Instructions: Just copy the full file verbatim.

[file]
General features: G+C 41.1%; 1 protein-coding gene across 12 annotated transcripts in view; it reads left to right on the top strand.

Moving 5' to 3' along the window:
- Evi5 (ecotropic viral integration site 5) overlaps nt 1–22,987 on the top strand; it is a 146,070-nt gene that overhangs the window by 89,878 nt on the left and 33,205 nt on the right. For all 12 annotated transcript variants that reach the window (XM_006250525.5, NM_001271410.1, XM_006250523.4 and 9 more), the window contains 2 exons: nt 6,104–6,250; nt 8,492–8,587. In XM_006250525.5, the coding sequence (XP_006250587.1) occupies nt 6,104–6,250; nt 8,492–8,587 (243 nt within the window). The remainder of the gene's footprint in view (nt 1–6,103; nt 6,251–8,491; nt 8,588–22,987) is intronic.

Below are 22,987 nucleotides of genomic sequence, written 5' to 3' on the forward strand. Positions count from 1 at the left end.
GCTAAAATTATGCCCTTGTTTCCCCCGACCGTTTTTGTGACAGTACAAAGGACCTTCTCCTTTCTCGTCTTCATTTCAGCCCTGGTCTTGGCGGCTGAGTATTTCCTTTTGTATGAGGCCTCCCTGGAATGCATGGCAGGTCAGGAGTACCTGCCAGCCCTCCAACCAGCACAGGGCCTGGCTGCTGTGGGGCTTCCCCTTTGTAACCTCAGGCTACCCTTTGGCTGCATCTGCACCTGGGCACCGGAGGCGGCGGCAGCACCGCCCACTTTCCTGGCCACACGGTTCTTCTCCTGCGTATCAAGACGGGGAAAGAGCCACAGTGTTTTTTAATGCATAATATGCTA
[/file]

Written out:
General features: G+C 41.1%; 1 protein-coding gene across 12 annotated transcripts in view; it reads left to right on the top strand.

Moving 5' to 3' along the window:
- Evi5 (ecotropic viral integration site 5) overlaps nt 1–22,987 on the top strand; it is a 146,070-nt gene that overhangs the window by 89,878 nt on the left and 33,205 nt on the right. For all 12 annotated transcript variants that reach the window (XM_006250525.5, NM_001271410.1, XM_006250523.4 and 9 more), the window contains 2 exons: nt 6,104–6,250; nt 8,492–8,587. In XM_006250525.5, the coding sequence (XP_006250587.1) occupies nt 6,104–6,250; nt 8,492–8,587 (243 nt within the window). The remainder of the gene's footprint in view (nt 1–6,103; nt 6,251–8,491; nt 8,588–22,987) is intronic.

Below are 22,987 nucleotides of genomic sequence, written 5' to 3' on the forward strand. Positions count from 1 at the left end.
GCTAAAATTATGCCCTTGTTTCCCCCGACCGTTTTTGTGACAGTACAAAGGACCTTCTCCTTTCTCGTCTTCATTTCAGCCCTGGTCTTGGCGGCTGAGTATTTCCTTTTGTATGAGGCCTCCCTGGAATGCATGGCAGGTCAGGAGTACCTGCCAGCCCTCCAACCAGCACAGGGCCTGGCTGCTGTGGGGCTTCCCCTTTGTAACCTCAGGCTACCCTTTGGCTGCATCTGCACCTGGGCACCGGAGGCGGCGGCAGCACCGCCCACTTTCCTGGCCACACGGTTCTTCTCCTGCGTATCAAGACGGGGAAAGAGCCACAGTGTTTTTTAATGCATAATATGCTA